At Leiden University, I am heading a digital humanities project for which I received a Faculty of Humanities Teaching Innovation Grant of Leiden’s ExpertiseCentrum Online Leren (ECOLe).
This project aims to further develop History Mapper, a software application which I have created with Steven Ottens, software developer at Geodan Research. History Mapper is a simple tool to map and visualize correspondence networks. With this tool, students can create a database together in a shared Google spreadsheet, which they can simultaneously visualise. Their spreadsheet is linked to a web page that visualizes the data they have entered into the spreadsheet. Through this application students learn to organise their data in a way computers can work with, they learn how digital tools can help them get new information out of their old sources, and they also are challenged to investigate the limitations of digital methods. The visualisation gives the opportunity to discuss the progress of the students during a class and to check if all the information is entered correctly.
The basic application is already available and has been tested by students. With the grant from ECOLe, Steven Ottens from Geodan’s research department will further develop the functionalities of the tool, adding different characteristics that can be represented, such as nationality and gender. Presently the web tool is only suitable to visualise one dataset. By the end of 2017, the project intends to yield an environment in which multiple datasets can be entered and visualised at the same time, so more lecturers and students can use this software in their teaching and research.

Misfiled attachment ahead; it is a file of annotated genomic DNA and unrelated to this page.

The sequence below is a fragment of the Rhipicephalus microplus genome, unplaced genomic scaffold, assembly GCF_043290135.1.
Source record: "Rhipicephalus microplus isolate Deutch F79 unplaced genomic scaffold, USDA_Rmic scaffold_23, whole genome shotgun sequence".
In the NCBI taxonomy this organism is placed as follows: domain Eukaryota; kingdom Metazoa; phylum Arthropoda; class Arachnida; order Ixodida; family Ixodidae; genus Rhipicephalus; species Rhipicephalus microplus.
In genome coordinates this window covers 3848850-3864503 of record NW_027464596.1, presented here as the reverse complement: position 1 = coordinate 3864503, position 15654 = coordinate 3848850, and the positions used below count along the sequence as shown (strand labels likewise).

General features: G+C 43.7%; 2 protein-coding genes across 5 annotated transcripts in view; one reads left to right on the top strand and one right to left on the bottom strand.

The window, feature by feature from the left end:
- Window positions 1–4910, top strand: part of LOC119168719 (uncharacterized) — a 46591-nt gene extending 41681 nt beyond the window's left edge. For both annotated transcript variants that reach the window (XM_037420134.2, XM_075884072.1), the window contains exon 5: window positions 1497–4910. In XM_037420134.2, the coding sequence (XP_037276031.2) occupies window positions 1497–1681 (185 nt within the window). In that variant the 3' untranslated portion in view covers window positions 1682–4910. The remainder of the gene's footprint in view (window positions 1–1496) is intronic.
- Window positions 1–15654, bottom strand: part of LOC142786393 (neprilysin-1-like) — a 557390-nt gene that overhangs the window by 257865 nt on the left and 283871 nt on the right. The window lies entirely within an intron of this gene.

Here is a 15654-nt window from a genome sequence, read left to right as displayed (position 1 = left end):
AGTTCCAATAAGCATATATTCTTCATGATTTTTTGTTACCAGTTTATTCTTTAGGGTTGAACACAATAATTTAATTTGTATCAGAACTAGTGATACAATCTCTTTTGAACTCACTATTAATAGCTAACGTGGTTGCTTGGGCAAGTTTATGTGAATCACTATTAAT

To take a closer look at the current possibilities History Mapper offers, click on the image below. You need to log in with a Google account to be able to access the visualisation. Please note that the current online version visualizes 100 letters, and that the visualisation possibilities of the application will be improved in the current project.
With History Mapper, the students learn to organize their data in a spreadsheet. They also learn that every individual needs to have a unique code for the computer to recognize that individual. This is especially important for early modern correspondence, as there are many ways to spell a name. When they enter a new letter, they first need to check if the author and recipient have already been assigned a unique code. If not, they have to enter that person in the list of correspondents and assign them a code. Then they can enter the details of the letter: author, recipient, place of writing, address of recipient, date of writing, and information about the letter’s content. They enter the coordinates of the address. As the students are all working in the same spreadsheet, they can make a lot of progress in only one lesson. The lecturer is able to supervise their progress through the visualisation and through the google sheet, to which the lecturer also has access.
Together with my students, I will be testing the new features of History Mapper during the BA course ‘Violence at sea. War and privateering in the early modern time’, which I will teach in cooperation with the National Maritime Museum and the Dutch research institute for history and culture Huygens ING.